Who gets to be a critic?
These days, just about anybody with a working computer, it seems. Or, in the case of Cody Gifford, anyone whose mom has her own TV show.
Legitimate, working critics are struggling to hold their places at publications around the country -- while the print journalism world continues in freefall, unable to figure out how to survive in the new century. The Internet has provided a haven for many -- and an outlet for many others who never were able to find an actual paying job at a print publication writing about film.
And then there's cute little Cody Gifford, who is a film student in college and says that being young and ignorant is what qualifies him to be a critic: "As you get older, you get a little out of touch with contemporary films," he says. "It's not your generation anymore."
Sorry, Cody, but just because you're part of the generation at which dross like the Transformer films or Grown Ups is aimed -- or that, unlike us old fogeys, you think those movies rock - well, that doesn't qualify you to be a critic. I'm not of the generation for which Citizen Kane was intended, either, but I think I can offer an intelligent assessment of it as well.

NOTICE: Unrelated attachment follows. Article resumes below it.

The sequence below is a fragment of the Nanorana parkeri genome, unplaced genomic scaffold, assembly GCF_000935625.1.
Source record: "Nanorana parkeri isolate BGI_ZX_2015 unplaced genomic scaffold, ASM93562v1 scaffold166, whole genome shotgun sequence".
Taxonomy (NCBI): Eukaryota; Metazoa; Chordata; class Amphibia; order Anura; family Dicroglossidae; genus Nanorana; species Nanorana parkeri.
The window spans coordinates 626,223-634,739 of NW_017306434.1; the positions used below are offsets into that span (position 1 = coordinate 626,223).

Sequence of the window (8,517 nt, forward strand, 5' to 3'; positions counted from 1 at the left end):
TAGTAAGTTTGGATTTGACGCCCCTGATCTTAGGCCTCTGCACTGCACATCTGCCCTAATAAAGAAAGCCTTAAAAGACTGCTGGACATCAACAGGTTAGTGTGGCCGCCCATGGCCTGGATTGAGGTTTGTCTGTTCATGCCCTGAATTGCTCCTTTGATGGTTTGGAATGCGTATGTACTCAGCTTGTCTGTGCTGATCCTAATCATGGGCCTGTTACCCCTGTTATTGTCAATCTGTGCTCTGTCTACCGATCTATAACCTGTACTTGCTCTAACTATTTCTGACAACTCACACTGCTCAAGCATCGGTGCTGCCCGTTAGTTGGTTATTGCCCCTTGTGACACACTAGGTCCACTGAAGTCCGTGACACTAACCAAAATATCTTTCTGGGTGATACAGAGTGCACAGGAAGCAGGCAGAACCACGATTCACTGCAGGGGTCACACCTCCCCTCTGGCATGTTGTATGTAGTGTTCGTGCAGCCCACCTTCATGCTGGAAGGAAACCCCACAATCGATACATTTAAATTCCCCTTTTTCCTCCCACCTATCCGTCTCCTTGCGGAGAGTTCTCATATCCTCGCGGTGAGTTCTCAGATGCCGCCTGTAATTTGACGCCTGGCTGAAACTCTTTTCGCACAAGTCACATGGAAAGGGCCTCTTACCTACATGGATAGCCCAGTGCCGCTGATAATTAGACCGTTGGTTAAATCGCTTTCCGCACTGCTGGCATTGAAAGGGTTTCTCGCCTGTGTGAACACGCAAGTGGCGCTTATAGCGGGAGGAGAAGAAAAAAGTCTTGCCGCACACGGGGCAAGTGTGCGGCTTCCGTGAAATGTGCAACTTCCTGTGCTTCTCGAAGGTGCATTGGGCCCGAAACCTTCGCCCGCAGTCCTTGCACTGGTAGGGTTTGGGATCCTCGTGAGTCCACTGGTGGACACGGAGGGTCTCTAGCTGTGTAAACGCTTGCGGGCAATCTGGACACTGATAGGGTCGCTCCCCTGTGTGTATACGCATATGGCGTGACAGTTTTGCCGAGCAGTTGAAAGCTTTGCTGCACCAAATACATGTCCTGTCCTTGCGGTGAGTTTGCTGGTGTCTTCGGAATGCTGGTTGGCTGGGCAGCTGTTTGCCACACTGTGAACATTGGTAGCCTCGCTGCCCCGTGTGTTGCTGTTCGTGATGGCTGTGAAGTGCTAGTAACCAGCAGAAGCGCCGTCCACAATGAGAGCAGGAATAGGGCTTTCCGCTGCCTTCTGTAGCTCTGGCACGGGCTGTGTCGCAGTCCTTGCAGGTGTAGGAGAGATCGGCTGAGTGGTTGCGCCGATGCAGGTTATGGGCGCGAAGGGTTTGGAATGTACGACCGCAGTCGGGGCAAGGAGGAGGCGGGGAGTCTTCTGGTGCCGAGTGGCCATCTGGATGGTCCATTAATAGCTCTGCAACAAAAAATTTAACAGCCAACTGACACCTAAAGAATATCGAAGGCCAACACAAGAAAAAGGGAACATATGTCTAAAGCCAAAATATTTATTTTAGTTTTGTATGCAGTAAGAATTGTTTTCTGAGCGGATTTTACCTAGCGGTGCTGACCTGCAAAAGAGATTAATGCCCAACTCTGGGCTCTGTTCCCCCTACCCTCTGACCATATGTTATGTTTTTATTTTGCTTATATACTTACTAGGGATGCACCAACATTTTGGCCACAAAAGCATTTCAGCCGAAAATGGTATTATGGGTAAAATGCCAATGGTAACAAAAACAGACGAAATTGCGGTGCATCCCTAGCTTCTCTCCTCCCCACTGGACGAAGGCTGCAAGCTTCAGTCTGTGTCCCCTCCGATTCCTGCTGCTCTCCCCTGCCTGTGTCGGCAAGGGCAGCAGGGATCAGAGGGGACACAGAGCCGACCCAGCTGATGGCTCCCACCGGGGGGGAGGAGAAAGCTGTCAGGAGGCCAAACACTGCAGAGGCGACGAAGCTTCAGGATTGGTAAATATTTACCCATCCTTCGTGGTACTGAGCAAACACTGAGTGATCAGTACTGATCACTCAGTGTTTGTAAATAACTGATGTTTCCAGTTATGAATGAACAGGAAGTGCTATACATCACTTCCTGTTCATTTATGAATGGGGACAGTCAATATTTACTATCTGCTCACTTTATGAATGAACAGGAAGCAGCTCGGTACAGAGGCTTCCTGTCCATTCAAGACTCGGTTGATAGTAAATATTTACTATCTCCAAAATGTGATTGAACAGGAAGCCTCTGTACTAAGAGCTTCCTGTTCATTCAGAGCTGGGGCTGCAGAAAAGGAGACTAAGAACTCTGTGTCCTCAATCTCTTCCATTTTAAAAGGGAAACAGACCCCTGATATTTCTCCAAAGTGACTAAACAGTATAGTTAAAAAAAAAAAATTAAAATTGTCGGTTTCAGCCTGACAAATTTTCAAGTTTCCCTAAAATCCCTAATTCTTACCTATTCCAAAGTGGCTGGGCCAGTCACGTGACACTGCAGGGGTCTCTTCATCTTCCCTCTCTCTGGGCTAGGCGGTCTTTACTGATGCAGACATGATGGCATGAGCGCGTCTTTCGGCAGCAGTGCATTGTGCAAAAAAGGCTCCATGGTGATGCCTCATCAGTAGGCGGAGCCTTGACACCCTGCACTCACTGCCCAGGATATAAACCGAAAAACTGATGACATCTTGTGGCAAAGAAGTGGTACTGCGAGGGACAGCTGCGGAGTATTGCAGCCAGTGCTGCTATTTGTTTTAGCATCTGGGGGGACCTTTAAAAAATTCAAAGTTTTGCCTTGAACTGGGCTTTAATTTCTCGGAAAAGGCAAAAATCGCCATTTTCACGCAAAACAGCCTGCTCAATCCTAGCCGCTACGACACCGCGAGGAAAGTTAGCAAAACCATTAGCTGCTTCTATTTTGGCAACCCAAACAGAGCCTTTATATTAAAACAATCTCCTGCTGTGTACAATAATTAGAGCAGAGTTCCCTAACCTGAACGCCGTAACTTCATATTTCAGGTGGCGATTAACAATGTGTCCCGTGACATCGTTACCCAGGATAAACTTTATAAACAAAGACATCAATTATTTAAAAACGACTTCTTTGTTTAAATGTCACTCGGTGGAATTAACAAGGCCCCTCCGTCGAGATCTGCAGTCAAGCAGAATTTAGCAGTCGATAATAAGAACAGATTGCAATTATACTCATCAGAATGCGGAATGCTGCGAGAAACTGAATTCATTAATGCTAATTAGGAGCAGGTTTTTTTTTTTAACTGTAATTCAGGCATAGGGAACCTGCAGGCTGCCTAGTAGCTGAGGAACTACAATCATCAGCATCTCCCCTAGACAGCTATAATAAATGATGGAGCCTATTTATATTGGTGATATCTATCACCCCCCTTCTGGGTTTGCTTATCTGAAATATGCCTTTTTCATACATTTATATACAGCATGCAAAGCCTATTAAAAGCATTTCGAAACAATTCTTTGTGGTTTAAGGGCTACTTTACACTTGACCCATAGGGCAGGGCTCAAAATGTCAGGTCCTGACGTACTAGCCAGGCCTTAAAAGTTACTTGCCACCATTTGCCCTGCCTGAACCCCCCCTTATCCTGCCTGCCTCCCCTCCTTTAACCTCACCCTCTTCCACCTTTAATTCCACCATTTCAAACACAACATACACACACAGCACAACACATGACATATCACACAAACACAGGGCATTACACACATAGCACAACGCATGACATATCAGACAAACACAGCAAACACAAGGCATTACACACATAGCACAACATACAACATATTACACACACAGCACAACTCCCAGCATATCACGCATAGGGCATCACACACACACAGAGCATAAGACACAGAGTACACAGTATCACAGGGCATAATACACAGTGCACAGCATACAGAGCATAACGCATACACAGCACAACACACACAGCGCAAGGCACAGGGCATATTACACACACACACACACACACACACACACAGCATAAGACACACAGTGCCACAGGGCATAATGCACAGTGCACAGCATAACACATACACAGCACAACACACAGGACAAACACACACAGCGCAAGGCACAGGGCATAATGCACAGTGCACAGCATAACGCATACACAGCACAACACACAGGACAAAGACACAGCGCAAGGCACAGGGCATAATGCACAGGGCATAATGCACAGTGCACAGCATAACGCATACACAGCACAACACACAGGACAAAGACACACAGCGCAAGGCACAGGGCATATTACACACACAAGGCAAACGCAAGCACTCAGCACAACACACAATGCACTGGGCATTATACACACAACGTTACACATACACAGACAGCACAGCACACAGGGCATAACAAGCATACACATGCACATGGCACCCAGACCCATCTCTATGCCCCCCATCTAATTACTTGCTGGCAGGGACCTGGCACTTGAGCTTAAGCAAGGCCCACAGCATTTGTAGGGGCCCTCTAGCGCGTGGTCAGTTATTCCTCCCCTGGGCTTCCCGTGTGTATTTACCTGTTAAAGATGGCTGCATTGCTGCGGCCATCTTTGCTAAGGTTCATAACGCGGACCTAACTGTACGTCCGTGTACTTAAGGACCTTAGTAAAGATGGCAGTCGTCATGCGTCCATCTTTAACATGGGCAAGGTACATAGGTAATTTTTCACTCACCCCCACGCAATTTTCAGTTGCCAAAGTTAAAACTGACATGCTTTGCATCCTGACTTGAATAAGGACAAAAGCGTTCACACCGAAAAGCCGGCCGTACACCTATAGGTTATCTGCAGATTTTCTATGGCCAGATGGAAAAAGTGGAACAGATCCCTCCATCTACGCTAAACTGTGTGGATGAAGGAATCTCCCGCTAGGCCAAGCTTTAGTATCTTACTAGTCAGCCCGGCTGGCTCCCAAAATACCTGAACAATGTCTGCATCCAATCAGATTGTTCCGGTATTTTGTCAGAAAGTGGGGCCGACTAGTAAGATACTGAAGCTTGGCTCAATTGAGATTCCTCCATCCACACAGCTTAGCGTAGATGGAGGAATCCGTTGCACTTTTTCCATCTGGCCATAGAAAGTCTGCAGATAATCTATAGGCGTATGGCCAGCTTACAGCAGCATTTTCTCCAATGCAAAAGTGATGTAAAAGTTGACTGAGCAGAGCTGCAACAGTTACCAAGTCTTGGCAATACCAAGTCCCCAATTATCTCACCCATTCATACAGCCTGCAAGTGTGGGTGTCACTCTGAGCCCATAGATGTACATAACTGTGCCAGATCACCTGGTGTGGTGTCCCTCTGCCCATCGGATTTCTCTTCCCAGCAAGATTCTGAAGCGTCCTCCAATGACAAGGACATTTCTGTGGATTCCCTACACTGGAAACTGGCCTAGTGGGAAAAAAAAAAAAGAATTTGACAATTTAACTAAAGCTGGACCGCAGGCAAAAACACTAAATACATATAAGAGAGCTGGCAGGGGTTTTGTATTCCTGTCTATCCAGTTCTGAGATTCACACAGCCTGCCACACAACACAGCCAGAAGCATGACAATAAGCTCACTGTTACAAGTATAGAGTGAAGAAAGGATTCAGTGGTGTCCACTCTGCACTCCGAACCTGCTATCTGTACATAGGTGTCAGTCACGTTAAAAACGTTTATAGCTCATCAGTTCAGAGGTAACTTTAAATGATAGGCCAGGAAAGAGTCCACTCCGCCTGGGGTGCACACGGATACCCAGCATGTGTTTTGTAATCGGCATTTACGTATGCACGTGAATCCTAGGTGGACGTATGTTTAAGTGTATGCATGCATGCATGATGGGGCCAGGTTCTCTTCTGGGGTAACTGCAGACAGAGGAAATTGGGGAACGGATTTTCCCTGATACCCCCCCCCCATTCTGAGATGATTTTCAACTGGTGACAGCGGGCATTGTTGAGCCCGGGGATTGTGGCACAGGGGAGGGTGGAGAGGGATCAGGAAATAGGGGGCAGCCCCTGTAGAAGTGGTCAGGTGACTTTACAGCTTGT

Everybody, of course, is a critic. And now anybody can be a critic online, with the right software, a little computer savvy and an understanding of search-engine optimization.
And certainly, when I was Cody's age, I was already writing reviews for newspapers, assailing the opinions of my elders, secure in the knowledge that I was infinitely hipper and wiser than some old coot in a newspaper office in New York (or, in my case, Minneapolis). I believed that they should give one of those jobs to me -- and, eventually, worked my way into exactly that job.
The big difference between Cody and me -- and I say this based on virtually no knowledge of Cody beyond his unfortunate parentage and his published remarks -- is that he is a film studies major and I was a journalism major. I loved movies -- but I also loved to write (still do, for that matter). Writing about movies was a bonus. Cody strikes me as being of the Ben Lyons school of film criticism: "Hey, I think movies are cool and getting to talk about them on TV is even cooler. Context? What's that?"
I recognize now that I was probably in my 40s before I really hit my stride as a critic. But that didn't mean that I wasn't a-brim with opinions and confidence when I was in my 20s and 30s. I knew what I knew; I just didn't know how much I didn't know. The older I got, the more I wanted to delve into film's past. And, the older I got, the more I recognized the continuum nature of films - that the films I saw as a kid and a teen and even as a young adult informed the films I saw in the present day and that they were all part of an ongoing history.
But when you're as young as Cody Gifford, you believe that movies started when you started paying attention to them.
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